Welcome to HighTail Farms, LLC! We're a small farm located in Greensboro, North Carolina. We are dedicated to providing people with ethically raised and humanely processed pastured poultry and sheep, fresh eggs, and raw meat for pet food. We are currently not producing any products for sale.

Please follow the links in the top bar for more information on our products and their availability. Continue reading below for our blog where we detail the adventures of raisin' animals and whatnot.

Tuesday, January 22, 2013

More lamb related cuteness

 This is the sight that greeted me this morning. Not a bad way to start off the day ...

 I let the smaller, weaker lambs have first crack at the bar. They were very happy to be able to fill their bellies without being pushed off by their bigger siblings.

 Milk replacer, yum!

 Thea gets the award for Most Useful Goat this week by letting the little ones drink directly from the source twice a day. She is not even tied up. Just put a bucket of feed in front of that goat, and you can do anything to her. This has been a real help since some of our weaker lambs don't seem to be able to get a full meal out of the rigid nipples of the lamb bar.

I also sat down with pen, paper, bathroom scale and my camera to record everyone's weight, markings, and health status today. Each lamb got a quick exam and got mug shots taken. Some had umbilical chords that needed trimming. Some had very crusty rear ends that needed cleaning. Everyone got a dose of Probios to try and curb the loose poops.

Here are just a few of the cuter shots:

 This is A01 a.k.a. Big Red. She is the biggest and heaviest of the group. She will probably be a keeper.

 Lamb butt sniffs! 

 A04 is on the small side, but so darned cute.

 I should note here that we were not the ones to take all those notches out of their ears. They came to us that way. It is a numbering system that some people use to identify their sheep. We have a tattoo gun and plan on tattooing these guys with their numbers when they get a little bigger since the ear notch thing is really confusing to me. Plus I think the poor things just look terrible with all those chunks taken out of their ears. Ouch!

 A05 a.k.a. Dottie sticking her tongue out at me. This is the little girl who was being tube fed when I picked her up. She is still smaller than most of the others but she is getting bigger and stronger by the minute.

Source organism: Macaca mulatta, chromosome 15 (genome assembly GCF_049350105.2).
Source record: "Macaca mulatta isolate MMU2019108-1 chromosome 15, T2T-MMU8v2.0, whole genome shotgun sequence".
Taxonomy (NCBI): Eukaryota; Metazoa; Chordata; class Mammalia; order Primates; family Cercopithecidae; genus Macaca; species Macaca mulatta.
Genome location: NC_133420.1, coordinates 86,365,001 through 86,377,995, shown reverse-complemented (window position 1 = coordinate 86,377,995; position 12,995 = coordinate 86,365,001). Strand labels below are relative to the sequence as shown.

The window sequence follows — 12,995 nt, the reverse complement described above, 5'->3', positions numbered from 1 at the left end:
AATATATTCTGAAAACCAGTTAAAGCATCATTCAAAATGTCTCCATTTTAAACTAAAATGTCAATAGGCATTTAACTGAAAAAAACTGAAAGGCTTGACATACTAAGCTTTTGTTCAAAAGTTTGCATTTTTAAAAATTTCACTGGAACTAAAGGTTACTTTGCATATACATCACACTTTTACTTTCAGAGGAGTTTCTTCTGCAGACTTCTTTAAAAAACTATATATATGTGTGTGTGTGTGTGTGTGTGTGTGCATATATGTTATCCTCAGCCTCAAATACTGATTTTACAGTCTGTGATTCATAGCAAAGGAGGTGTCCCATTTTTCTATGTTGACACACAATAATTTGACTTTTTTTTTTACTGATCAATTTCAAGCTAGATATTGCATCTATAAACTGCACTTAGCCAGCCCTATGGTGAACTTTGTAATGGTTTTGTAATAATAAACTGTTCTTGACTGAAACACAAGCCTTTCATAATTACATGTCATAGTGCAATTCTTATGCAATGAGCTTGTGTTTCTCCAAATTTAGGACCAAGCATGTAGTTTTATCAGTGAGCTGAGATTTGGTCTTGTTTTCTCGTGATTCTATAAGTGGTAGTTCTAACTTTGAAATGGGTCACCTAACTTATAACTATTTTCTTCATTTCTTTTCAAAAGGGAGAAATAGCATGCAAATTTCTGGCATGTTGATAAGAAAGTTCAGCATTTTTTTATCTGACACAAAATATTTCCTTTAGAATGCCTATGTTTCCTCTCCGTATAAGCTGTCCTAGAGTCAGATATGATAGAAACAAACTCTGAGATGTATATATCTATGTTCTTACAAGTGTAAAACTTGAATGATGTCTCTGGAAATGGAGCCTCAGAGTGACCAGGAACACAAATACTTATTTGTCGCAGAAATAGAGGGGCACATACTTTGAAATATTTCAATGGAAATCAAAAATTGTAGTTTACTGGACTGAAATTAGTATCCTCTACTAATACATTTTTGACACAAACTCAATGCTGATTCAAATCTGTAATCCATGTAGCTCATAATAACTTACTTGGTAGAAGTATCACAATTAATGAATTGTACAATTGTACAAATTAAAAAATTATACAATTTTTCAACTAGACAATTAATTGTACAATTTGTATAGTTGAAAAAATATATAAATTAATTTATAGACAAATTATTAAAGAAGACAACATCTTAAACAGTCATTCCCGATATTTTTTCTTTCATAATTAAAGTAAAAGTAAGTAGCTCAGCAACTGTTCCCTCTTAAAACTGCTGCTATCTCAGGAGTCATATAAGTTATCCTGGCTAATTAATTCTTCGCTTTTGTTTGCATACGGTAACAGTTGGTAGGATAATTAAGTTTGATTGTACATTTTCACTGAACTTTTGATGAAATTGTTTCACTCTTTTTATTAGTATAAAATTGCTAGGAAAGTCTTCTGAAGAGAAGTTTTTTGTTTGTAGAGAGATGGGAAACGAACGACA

A07 a.k.a. Argyle is one of the two lambs who has me worried. She's weak and very stiff. She has this short coat of curly hair and was sitting in the warm sun today and still shivering. She also has trouble latching onto the nipples of the lamb bar so she is one of the lucky few who get to drink from Thea.

 I have read that her symptoms can be a sign of selenium deficiency. I've ordered a medication that should help if this is the problem. Hopefully we will get it by tomorrow and this little gal can get on the mend.

 A13 has a lot of the same problems as A07. Weak and puny, and he even has the same short hair on the back of his neck. Those selenium shots can't get here soon enough for this little one.

 We ended up with 7 girls and 6 boys. Big Onion and I have talked about maybe keeping one of the males to be our next ram. Unfortunately, we can only keep one male and A12's cute face and sweet personality can only take him so far. 

 A08 is definitely in the running weighing in at just over 14lbs.

 A10 is the other contender. Just look at this little ram. He's build like a steer!

This one speaks for itself!

Aside from a couple with loose stools and the two weak babies mentioned above, all the lambs are looking strong and healthy. We are getting way over the recommended dosage of cute every day. I can't wait until these guys get big enough to be allowed to run around the pastures. There will be no stopping them! 

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